I attended school in the county of Staffordshire, England, and can still clearly recall starting Sixth Form as being one of the most significant periods in my life. Transitioning from the General Certificate in Secondary Education (GCSE) to post-compulsory advanced (A-level) study was challenging enough. Doing this while coping with glandular fever, family bereavement and the shock of a huge increase in self-directed workload was an arduous experience which played a significant role in shaping my sense of identity and professional career. Fast-forward 25 years and I found myself avidly engaging in doctoral research exploring students’ experiences of this transitional journey, at a time when GCSE and A-level examinations in England were undergoing their own significant transitions (Ofqual, 2018). In the case of A-levels this has meant a significant change from modular to linear delivery and assessment, coupled with an increase in the difficulty of work (CIFE, 2018). I have written previously about the affective impact of the transitional journey from GCSE to A-level (Dunn, 2019a), highlighting the wide range of strong emotions that students might experience as a result of cognitive and affective challenges.
My recently published article in the Curriculum Journal (Dunn, 2019b) presents an illuminating and rich picture of UK school pupils’ journeys, transitioning from GCSE to A-level, through the theoretical lens of the threshold concept framework (TCF) (Meyer & Land, 2003). In the paper, I argue that encounters with threshold concepts were significant for these students, posing a level of cognitive and affective discomfort which served to exacerbate difficulties caused by increased workload and pressure. The study adopted an original longitudinal design frame based on interpretative phenomenological analysis (IPA), which allowed these A-level biology students to explore their lived experiences in real-time over an 18-month period, through reflective diaries and semi-structured interviews. In the article I present findings that illuminate students’ perceptions of transformed identity, highlighting perceptions of shifting membership of multiple microcommunities of practice throughout their transformative journeys to becoming A-level students and scientists. Early difficulties with troublesome language later became a key feature of community membership, through transformed scientific discourse, and the resulting tension between belonging and isolation.
The integrative nature of threshold concepts and students’ growing awareness of networks of knowledge within the subject played a key role in their transformative journeys, while grasping the interrelatedness of concepts within and across disciplinary boundaries acted as an enabler.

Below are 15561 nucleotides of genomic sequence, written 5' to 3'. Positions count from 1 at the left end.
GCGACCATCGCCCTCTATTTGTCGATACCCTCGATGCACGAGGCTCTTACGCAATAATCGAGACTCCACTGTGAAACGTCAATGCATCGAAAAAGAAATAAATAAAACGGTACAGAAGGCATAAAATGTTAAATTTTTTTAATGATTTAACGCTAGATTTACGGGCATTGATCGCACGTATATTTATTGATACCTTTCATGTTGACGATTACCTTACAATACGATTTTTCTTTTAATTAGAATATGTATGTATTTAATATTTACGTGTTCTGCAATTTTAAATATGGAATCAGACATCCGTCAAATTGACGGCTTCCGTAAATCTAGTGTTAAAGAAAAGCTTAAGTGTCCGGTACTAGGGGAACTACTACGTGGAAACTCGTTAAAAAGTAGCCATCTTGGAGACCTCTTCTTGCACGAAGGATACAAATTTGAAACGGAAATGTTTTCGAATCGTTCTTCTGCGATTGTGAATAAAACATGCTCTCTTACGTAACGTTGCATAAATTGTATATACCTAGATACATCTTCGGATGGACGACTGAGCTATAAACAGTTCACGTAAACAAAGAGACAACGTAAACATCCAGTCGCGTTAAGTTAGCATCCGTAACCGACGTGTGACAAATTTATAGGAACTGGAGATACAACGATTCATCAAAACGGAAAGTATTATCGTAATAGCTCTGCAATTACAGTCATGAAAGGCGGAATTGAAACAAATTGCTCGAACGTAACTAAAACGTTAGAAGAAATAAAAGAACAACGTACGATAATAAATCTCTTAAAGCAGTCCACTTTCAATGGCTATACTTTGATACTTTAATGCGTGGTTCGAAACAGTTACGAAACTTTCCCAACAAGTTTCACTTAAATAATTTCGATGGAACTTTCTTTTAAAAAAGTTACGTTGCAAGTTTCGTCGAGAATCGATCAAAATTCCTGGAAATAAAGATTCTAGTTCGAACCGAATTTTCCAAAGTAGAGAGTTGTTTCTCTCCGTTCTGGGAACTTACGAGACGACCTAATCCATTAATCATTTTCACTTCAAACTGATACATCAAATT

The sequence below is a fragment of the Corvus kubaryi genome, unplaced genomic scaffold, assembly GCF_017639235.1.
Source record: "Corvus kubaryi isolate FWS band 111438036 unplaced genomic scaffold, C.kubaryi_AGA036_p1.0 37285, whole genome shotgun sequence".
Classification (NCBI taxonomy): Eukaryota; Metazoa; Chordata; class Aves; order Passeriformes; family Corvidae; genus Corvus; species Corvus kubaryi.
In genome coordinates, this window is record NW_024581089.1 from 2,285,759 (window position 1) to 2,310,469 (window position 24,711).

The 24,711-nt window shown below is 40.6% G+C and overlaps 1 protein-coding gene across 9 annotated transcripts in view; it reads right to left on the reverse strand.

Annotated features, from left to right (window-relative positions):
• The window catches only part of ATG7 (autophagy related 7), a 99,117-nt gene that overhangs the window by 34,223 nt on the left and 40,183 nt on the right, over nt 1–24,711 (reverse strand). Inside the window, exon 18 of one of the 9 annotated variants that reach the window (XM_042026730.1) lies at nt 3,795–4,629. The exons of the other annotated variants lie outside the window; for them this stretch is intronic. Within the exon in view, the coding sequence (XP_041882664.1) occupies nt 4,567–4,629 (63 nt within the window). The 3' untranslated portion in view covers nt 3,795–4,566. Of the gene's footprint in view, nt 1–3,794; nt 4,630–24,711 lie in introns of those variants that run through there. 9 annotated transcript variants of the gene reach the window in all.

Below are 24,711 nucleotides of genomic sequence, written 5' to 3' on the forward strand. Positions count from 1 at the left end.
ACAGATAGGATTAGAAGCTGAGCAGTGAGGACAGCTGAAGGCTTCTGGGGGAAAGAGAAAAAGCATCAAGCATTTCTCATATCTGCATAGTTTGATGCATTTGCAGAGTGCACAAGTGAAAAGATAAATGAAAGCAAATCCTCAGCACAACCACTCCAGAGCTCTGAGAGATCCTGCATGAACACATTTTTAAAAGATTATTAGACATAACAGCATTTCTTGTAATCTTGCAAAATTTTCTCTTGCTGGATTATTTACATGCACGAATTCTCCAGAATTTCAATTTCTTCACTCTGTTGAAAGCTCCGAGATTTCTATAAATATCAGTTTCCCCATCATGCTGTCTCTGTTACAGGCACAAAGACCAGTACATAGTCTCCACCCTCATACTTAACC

It was almost like a three-dimensional jigsaw … I was just putting bits together and I just realised actually that bit can go there, it goes better and I will move that bit somewhere else. It is all just like … one big jigsaw in my mind that I am putting together bit by bit and moving bits around to see where they fit. (Liam, 2nd interview). (Dunn, 2019b, p. 7)
It is this notion of threshold connections that I am exploring in a current research project, where academics and student teachers at Bishop Grosseteste University, Lincoln, are engaging with teachers and pupils in partner schools to explore the potential of surfacing threshold concepts within the latest iteration of A-level science specifications. These threshold concepts will then form the basis of innovative pedagogical approaches to enabling students in making integrative threshold connections, while encouraging them to consciously embark on a transformative journey to become scientists.
This blog is based on the article ‘Threshold concepts and the troublesome transition from GCSE to A-level: Exploring students’ experiences in secondary school biology’ by Matthew Dunn, published in the Curriculum Journal.
Council for Independent Education [CIFE]. (2018, July 14). The new A level and GCSE exams [webpage]. Retrieved from https://www.cife.org.uk/article/the-new-a-level-and-gcse-exams.
Dunn, M. J. (2019a). Crossing the threshold: when transition becomes troublesome for A-level students. Education and Health, 37(1), 15–21. Retrieved from http://sheu.org.uk/sheux/EH/eh371mjd.pdf.
Dunn, M. J. (2019b). Threshold concepts and the troublesome transition from GCSE to A-level: Exploring students’ experiences in secondary school biology. Curriculum Journal. Advance online publication. https://www.tandfonline.com/doi/full/10.1080/09585176.2019.1646664.
Meyer, J., & Land, R. (2003). Threshold concepts and troublesome knowledge: Linkages to ways of thinking and practicing. Edinburgh: Enhancing Teaching-Learning Environments in Undergraduate Courses. Retrieved from http://www.leeds.ac.uk/educol/documents/142206.pdf.
Office of Qualifications and Examinations Regulation [Ofqual] (2018, January 26). Get the facts: AS and A-level reform [webpage]. Retrieved from https://www.gov.uk/government/publications/get-the-facts-gcse-and-a-level-reform/get-the-facts-as-and-a-level-reform.